The Stack Archive

City CCTV networks vulnerable to cyberattacks

Mon 1 Jun 2015

Public CCTV and security surveillance networks are vulnerable to hacking attacks, according to recent findings from cybersecurity research group Kaspersky Lab.

Designed to protect civilians from crime and terrorism, city video surveillance systems could easily be misused by third parties who exploit configuration flaws to access data recorded by the security cameras said Kaspersky.

CCTV systems usually connect across a mesh network through which data travels along a series of nodes to a central control centre. “Instead of using a Wi-Fi hotspot or wired connection, nodes in such networks simply transmit data to the closest node which transmits it further through other nodes right to the command centre,” explained lead researcher Vasilios Hioureas.

Kaspersky warned that the majority of camera systems use no encryption at all, or if encryption tools are employed they are not being used correctly. The cybersecurity firm underlined that this means that clear data is readily sent across the mesh network and freely available for anyone with access. Consequently if a hacker is able to gain access to a single node in a network, they would be able to observe and manipulate the data travelling through it, replacing real content with a fake recording for example.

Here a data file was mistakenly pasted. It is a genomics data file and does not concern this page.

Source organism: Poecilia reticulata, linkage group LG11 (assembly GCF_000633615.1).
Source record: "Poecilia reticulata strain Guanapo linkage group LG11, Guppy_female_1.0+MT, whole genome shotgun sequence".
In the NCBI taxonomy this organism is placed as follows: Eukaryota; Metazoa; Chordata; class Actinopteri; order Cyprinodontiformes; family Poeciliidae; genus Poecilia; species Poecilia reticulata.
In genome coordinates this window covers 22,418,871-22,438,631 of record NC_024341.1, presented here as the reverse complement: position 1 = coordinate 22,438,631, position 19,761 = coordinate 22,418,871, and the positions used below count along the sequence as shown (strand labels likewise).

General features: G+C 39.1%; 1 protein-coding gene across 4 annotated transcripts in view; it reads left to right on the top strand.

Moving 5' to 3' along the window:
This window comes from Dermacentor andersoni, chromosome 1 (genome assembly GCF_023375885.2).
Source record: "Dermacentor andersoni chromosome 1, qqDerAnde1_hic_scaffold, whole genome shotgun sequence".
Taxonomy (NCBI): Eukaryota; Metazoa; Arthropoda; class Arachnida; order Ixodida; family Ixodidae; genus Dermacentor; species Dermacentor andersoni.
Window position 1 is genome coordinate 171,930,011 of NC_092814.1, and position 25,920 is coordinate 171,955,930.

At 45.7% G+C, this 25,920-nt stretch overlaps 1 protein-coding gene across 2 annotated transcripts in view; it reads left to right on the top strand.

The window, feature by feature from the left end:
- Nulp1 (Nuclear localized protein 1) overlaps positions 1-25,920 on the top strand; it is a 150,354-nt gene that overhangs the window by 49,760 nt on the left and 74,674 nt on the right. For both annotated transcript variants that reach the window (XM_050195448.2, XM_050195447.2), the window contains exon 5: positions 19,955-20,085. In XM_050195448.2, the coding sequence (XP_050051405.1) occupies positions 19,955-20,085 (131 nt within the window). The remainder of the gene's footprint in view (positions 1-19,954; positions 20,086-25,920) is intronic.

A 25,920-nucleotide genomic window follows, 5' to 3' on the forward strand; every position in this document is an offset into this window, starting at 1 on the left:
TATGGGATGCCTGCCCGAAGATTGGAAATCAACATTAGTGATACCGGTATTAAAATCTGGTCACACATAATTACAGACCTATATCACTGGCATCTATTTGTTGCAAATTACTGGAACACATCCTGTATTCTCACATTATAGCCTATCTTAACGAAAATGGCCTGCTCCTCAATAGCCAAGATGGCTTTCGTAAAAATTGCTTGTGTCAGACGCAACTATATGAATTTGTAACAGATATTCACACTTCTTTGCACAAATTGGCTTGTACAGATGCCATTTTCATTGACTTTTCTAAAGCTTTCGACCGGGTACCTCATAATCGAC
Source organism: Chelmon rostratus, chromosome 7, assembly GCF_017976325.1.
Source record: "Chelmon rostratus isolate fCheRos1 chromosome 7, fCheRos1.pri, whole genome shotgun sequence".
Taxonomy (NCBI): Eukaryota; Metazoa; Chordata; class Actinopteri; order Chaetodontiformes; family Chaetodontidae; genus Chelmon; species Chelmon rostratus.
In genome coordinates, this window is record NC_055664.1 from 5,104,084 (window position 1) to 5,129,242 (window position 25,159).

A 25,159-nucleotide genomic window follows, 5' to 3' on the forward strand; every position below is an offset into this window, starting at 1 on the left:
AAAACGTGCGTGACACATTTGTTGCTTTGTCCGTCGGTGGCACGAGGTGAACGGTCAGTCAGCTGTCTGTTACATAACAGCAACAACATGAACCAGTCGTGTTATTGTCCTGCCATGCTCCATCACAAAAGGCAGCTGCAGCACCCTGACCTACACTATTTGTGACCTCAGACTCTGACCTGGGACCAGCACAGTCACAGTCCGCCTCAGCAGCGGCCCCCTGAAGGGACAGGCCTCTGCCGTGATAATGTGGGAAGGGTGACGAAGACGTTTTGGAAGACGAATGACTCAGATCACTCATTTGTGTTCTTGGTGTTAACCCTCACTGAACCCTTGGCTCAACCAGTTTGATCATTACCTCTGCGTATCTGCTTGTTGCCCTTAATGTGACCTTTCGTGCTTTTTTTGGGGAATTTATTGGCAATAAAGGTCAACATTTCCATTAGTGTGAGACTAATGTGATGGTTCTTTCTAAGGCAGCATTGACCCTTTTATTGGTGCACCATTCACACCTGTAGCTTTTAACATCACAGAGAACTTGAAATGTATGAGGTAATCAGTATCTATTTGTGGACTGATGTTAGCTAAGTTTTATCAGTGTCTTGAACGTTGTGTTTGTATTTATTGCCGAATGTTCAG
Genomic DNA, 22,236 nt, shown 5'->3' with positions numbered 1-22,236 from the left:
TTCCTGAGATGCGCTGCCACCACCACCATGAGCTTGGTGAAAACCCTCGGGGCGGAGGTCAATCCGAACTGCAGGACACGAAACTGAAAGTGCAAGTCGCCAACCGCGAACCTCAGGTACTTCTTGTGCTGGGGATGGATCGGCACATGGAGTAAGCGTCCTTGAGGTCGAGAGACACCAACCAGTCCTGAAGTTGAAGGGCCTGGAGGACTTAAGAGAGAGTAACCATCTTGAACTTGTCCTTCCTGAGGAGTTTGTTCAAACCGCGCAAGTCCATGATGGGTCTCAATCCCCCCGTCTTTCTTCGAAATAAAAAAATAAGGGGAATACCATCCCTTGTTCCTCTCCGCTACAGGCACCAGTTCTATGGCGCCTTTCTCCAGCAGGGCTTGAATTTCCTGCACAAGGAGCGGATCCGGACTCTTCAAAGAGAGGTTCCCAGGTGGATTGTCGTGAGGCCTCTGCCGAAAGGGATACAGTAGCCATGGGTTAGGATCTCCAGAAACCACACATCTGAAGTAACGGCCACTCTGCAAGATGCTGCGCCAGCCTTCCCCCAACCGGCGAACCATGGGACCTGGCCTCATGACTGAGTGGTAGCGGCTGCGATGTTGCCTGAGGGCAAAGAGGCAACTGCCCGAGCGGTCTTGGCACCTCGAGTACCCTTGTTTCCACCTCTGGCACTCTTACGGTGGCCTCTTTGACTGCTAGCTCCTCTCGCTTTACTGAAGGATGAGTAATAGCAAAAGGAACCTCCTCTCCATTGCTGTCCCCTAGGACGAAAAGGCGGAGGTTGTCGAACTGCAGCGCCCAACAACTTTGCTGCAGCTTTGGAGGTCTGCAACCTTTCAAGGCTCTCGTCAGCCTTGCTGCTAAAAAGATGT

“We undertook this research to highlight that cybersecurity also affects physical security systems, especially critical public systems like video surveillance. When building a smart city, it is extremely important to not only think about the comfort, energy and cost efficiency that the new technologies will bring, but also about the cybersecurity issues that might arise,” said Hioureas.

The malware analyst also noted that the findings would be useful for those city authorities who have already implemented and are looking to secure their mesh-network-based surveillance systems or for those considering installing new networks.

Kaspersky recommends Wi-Fi Protected Access as a minimum requirement to reduce surveillance system vulnerability and securing video data with public-key cryptography to stop hackers being able to modify footage.


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